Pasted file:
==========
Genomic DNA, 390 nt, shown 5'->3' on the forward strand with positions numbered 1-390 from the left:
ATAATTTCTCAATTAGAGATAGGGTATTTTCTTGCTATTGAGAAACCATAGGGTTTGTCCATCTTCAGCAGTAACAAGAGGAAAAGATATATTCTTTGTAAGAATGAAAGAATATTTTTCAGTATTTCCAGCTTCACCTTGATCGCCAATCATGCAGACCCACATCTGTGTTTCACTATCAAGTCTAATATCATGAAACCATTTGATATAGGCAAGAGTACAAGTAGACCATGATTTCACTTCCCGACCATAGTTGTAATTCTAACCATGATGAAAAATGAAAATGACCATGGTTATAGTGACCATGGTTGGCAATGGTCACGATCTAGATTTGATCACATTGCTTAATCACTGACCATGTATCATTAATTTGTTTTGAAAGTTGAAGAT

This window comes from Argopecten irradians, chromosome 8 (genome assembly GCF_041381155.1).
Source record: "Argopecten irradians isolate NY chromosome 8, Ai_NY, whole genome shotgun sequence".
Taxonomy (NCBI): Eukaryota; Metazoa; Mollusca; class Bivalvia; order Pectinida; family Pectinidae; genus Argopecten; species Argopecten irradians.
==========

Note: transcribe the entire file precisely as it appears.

Genomic DNA, 390 nt, shown 5'->3' on the forward strand with positions numbered 1-390 from the left:
ATAATTTCTCAATTAGAGATAGGGTATTTTCTTGCTATTGAGAAACCATAGGGTTTGTCCATCTTCAGCAGTAACAAGAGGAAAAGATATATTCTTTGTAAGAATGAAAGAATATTTTTCAGTATTTCCAGCTTCACCTTGATCGCCAATCATGCAGACCCACATCTGTGTTTCACTATCAAGTCTAATATCATGAAACCATTTGATATAGGCAAGAGTACAAGTAGACCATGATTTCACTTCCCGACCATAGTTGTAATTCTAACCATGATGAAAAATGAAAATGACCATGGTTATAGTGACCATGGTTGGCAATGGTCACGATCTAGATTTGATCACATTGCTTAATCACTGACCATGTATCATTAATTTGTTTTGAAAGTTGAAGAT

This window comes from Argopecten irradians, chromosome 8 (genome assembly GCF_041381155.1).
Source record: "Argopecten irradians isolate NY chromosome 8, Ai_NY, whole genome shotgun sequence".
Taxonomy (NCBI): Eukaryota; Metazoa; Mollusca; class Bivalvia; order Pectinida; family Pectinidae; genus Argopecten; species Argopecten irradians.